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  1. #1

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    Potassium bromide with old paper?please could you explaine?

    Hi friends.
    I bought some old papers box:Oriental New seagull G...Oriental New Seagull G Warmtone...Sterling warmtone...
    Some people said that it's better to add a small part of potassium bromide because in this way the old papers work better.My intentions is use them with lith developer (easy lith by Moersch).
    Please could you explain that,please!

  2. #2
    brucemuir's Avatar
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    The pot bromide helps restrain the fog in old papers but I'm not that experienced in this so I know someone else can help.
    With lith I don't know if it's that necessary considering the lith is lower in contrast by mature.

    I'm interested the the answers you get here as well.

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    Mark Fisher's Avatar
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    Those papers aren't that old particularly for lith. Give them a go without. Too much KBr will also stop the lith development. I've heard that Sterling can tend to have pepper fog which is cured with a little sodium sulfite....or so I've heard. I've been searching for some Sterling Lith for awhile.....have fun.
    Also, lith isn't high or low contrast by nature, but has a much larger potential contrast range than regular printing. That's one of the reasons why I love it......
    Your first 10,000 pictures are the worst - HCB

    www.markjamesfisher.com

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    While if I don't use the lith developer,but I'm using a normal developer...is it better to add a little quantity of potassium bromide in order to remove the fog from the old papers?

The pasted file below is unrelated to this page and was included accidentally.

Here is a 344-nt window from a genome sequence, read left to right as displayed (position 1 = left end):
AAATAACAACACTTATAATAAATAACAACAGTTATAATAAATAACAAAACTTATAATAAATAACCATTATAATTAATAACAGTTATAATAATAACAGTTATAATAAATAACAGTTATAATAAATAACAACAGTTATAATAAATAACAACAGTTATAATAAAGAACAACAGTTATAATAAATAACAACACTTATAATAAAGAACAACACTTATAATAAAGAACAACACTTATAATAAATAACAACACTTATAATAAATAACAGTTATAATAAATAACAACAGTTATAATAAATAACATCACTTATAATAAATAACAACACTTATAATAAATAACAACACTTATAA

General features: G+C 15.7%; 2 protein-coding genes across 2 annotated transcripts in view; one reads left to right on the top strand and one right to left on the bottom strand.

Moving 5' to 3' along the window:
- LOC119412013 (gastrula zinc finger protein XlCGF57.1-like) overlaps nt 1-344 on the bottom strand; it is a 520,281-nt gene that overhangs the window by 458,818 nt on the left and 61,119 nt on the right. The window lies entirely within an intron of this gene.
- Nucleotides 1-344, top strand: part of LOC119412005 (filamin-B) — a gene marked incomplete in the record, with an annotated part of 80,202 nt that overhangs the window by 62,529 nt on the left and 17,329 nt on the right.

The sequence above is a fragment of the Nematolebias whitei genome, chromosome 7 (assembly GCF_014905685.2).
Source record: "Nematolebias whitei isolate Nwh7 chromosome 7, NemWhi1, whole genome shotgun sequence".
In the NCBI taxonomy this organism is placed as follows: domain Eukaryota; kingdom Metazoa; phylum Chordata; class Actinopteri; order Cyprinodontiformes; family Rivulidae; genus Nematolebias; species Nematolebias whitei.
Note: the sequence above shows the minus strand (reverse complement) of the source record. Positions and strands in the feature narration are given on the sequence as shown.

I have a big stock of many old papers (15/18 years old papers)...and i'd like to use them.
    So do you recomend to add potassium bromide to the developer?
    Thanks
    regards

  5. #5

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    Try adding 2.5 ml of a 10% solution of potassium bromide per liter to your developer. You can add more in 2.5 ml increments until fog is under control or until about 40 ml of bromide has been added. If there is still noticeable fog then the paper is beyond help.

    You can also use 1% benzotriiazole in place of the potassium bromide.
    A rock pile ceases to be a rock pile the moment a single man contemplates it, bearing within him the image of a cathedral.

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    brucemuir's Avatar
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    Thanks Gerald!

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    Quote Originally Posted by Gerald C Koch View Post
    Try adding 2.5 ml of a 10% solution of potassium bromide per liter to your developer. You can add more in 2.5 ml increments until fog is under control or until about 40 ml of bromide has been added. If there is still noticeable fog then the paper is beyond help.

    You can also use 1% benzotriiazole in place of the potassium bromide.

    hi Gerald!are there many differences between potassium bromide and benzotriazole???...a part the price...because the benzotriazole is very very expensive,while the poassium bromide is very cheap.
    regards

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    Quote Originally Posted by peters8 View Post
    hi Gerald!are there many differences between potassium bromide and benzotriazole???...a part the price...because the benzotriazole is very very expensive,while the poassium bromide is very cheap.
    regards
    If you are in the US www.techcheminc.com sells 100 g of benzotriazole for $15 plus shipping.
    A rock pile ceases to be a rock pile the moment a single man contemplates it, bearing within him the image of a cathedral.

    ~Antoine de Saint-Exupery

  9. #9
    ath
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    I would only add a restrainer if necessary. Make a test if the paper is fogged.
    Benzotriazole shifts the colour of the image silver towards cold and KBr towards warm.
    Regards,
    Andreas



 

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